Brewery is close to licking its yearlong wait

Lickinghole’s 4,100-square-foot brewery evokes a Virginia-style horse farm. (Photos courtesy of Lickinghole Creek Craft Brewery)

Lickinghole Creek Craft Brewery’s 4,100-square-foot building. (Photos courtesy of Lickinghole)

A year after planting hops at his 200-acre farm, Sean-Thomas Pumphrey is almost ready to pour his first pints at Lickinghole Creek Craft Brewery.

“We literally built this from the ground up,” Pumphrey said. “I swear, you can see the light at the end of the tunnel finally.”

Pumphrey launched Lickinghole last year at his Goochland County farm. With construction on the 20-barrel brewhouse in the homestretch and some red tape still left to cut, he hopes to start brewing in early August.

Lickinghole’s brewery measures about 4,100 square feet. It evokes a Virginia-style horse farm and will include a small tasting room open to the public, Pumphrey said.

In another big step, Pumphrey said the brewery recently signed on with Richmond-based Brown Distributing. He hopes his first batches of beer will be in bars, stores and restaurants by the end of August or early September.

Lickinghole's 20-barrel brewhouse.

Lickinghole’s 20-barrel brewhouse.

Landing Lickinghole is another victory for Brown in the race to distribute a growing field of more than 60 Virginia breweries. In the Richmond area, Brown has deals with Hardywood Park Craft Brewery, Legend Brewing Co., Midnight Brewery, Center of the Universe Brewing Co. and Strangeways Brewing.

“We believe strongly in putting out new, up-and-coming local craft breweries,” said Stephen Tuzeneu, Brown’s Virginia brand development manager. “It’s all about supporting the local economy, building local jobs.”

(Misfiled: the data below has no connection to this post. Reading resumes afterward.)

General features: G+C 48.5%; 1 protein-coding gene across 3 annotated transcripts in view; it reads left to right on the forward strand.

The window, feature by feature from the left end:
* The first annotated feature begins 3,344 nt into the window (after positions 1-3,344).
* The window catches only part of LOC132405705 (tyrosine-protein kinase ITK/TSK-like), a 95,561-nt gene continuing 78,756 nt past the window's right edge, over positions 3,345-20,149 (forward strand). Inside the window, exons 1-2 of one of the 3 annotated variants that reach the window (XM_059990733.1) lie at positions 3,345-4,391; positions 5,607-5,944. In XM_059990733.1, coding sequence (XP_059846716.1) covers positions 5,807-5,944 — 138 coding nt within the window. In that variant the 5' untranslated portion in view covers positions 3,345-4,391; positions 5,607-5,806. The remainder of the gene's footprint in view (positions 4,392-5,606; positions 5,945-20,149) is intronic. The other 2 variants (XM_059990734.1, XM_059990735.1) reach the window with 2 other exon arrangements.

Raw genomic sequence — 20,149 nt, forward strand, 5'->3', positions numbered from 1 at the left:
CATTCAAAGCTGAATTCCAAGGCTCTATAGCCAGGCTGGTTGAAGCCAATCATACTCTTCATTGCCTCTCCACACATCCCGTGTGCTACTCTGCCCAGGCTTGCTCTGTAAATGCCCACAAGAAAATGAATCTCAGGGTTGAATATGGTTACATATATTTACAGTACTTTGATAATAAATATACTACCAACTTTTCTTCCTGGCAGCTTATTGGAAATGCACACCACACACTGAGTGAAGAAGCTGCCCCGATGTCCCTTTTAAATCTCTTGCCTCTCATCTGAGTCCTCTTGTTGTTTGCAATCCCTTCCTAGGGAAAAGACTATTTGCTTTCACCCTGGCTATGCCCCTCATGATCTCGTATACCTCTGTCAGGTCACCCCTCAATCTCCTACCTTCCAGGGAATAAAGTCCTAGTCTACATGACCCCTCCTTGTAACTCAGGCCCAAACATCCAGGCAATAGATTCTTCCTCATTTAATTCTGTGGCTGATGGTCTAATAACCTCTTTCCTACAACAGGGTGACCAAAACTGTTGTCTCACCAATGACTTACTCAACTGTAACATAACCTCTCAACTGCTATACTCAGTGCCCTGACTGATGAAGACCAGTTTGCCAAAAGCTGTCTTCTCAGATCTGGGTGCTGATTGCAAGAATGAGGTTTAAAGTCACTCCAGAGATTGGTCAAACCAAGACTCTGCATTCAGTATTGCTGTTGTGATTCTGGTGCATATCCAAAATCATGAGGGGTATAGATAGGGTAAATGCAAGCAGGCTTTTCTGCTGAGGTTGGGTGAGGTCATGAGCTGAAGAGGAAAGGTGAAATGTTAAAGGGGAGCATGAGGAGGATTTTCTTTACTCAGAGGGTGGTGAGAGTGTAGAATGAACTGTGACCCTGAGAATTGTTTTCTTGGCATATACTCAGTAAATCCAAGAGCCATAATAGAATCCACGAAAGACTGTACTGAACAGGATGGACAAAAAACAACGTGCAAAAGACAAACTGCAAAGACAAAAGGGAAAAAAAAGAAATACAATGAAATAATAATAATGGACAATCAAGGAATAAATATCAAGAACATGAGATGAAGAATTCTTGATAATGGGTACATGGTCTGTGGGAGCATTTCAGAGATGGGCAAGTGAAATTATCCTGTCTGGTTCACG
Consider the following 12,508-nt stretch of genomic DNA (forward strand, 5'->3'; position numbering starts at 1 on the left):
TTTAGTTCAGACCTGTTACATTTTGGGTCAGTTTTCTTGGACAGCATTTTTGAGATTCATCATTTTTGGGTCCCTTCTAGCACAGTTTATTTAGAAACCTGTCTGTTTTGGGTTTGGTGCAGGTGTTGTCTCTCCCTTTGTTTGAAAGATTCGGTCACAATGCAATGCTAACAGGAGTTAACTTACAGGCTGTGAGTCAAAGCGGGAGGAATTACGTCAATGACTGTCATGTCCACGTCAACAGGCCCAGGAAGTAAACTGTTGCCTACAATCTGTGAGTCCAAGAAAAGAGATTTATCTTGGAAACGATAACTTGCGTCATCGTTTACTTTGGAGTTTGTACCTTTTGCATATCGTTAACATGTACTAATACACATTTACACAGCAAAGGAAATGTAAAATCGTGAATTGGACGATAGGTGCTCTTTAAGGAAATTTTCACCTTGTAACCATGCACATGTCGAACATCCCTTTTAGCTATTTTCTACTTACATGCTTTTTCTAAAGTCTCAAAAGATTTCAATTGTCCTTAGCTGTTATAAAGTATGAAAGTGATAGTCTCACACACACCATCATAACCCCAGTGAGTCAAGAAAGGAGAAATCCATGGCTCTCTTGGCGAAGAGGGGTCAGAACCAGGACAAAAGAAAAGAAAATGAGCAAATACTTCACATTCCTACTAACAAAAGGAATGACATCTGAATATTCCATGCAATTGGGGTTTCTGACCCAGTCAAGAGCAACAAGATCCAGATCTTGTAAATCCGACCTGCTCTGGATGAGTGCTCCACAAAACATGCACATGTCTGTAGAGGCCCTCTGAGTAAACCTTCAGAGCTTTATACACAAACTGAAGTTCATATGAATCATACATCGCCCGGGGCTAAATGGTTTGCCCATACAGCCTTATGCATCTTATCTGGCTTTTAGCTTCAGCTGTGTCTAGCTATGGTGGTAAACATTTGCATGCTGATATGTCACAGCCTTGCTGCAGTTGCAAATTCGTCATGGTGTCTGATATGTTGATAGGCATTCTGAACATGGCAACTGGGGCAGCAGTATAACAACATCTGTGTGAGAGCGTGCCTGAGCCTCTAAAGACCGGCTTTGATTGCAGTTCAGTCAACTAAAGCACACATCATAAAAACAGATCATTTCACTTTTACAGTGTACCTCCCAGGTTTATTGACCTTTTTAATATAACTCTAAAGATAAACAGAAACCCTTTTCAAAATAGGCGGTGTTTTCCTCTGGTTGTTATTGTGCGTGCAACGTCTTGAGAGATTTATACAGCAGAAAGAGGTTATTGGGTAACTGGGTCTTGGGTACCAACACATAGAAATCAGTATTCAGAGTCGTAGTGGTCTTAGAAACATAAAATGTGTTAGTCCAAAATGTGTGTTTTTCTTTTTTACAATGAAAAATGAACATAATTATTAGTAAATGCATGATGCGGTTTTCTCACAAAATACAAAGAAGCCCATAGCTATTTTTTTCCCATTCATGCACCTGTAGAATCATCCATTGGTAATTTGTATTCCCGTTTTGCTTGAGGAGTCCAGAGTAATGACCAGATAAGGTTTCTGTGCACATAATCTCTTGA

Brown’s local rival Loveland Distributing this month added Norfolk’s Smartmouth Brewing Co. and also distributes Nelson County’s Wild Wolf Brewing Co. and Ashburn-based Lost Rhino. Specialty Beverage of Virginia, in Rockville, boasts at least three Virginia-based brands with Blue Mountain, St. George and Parkway brewing companies.

Several craft breweries have sprouted since Pumphrey planted his first row of hops. He said his farm brewery concept will make Lickinghole stand out from the competition.

In addition to about two acres of hops, Pumphrey is also growing pumpkins for an upcoming pumpkin ale, as well blueberries and blackberries, which need another year or so to mature before being rolled into new brews.

“There’s not very many breweries like us anywhere,” he said. “We’re not just another brewery in an industrial park.”

Lickinghole is named after a creek near the farm. The brand’s first beer, Magic Beaver Belgian Style Pale Ale, is named after a second nearby body of water: Little Magic Beaver Pond. A Short Pump Saison Virginia Farmhouse Ale and a Three Chopt Tripel are also in the works. Lickinghole will be available on draft and in 750-mL bottles.

Pumphrey said it took a little longer than he had hoped to get the brewery going. He told BizSense last summer that he hoped to start brewing by early 2013. But as Pumphrey closes in on brewing his first batch, he said the half-year delay wasn’t all bad.